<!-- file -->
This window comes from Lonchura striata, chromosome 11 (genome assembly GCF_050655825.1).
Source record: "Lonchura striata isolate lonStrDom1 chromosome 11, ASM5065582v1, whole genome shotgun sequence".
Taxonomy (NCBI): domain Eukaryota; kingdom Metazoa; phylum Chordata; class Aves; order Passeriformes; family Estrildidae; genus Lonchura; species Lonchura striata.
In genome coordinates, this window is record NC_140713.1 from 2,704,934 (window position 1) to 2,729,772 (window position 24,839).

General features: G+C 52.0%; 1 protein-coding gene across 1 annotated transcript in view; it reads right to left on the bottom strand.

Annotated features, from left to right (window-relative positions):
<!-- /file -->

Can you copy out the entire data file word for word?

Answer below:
This window comes from Lonchura striata, chromosome 11 (genome assembly GCF_050655825.1).
Source record: "Lonchura striata isolate lonStrDom1 chromosome 11, ASM5065582v1, whole genome shotgun sequence".
Taxonomy (NCBI): domain Eukaryota; kingdom Metazoa; phylum Chordata; class Aves; order Passeriformes; family Estrildidae; genus Lonchura; species Lonchura striata.
In genome coordinates, this window is record NC_140713.1 from 2,704,934 (window position 1) to 2,729,772 (window position 24,839).

General features: G+C 52.0%; 1 protein-coding gene across 1 annotated transcript in view; it reads right to left on the bottom strand.

Annotated features, from left to right (window-relative positions):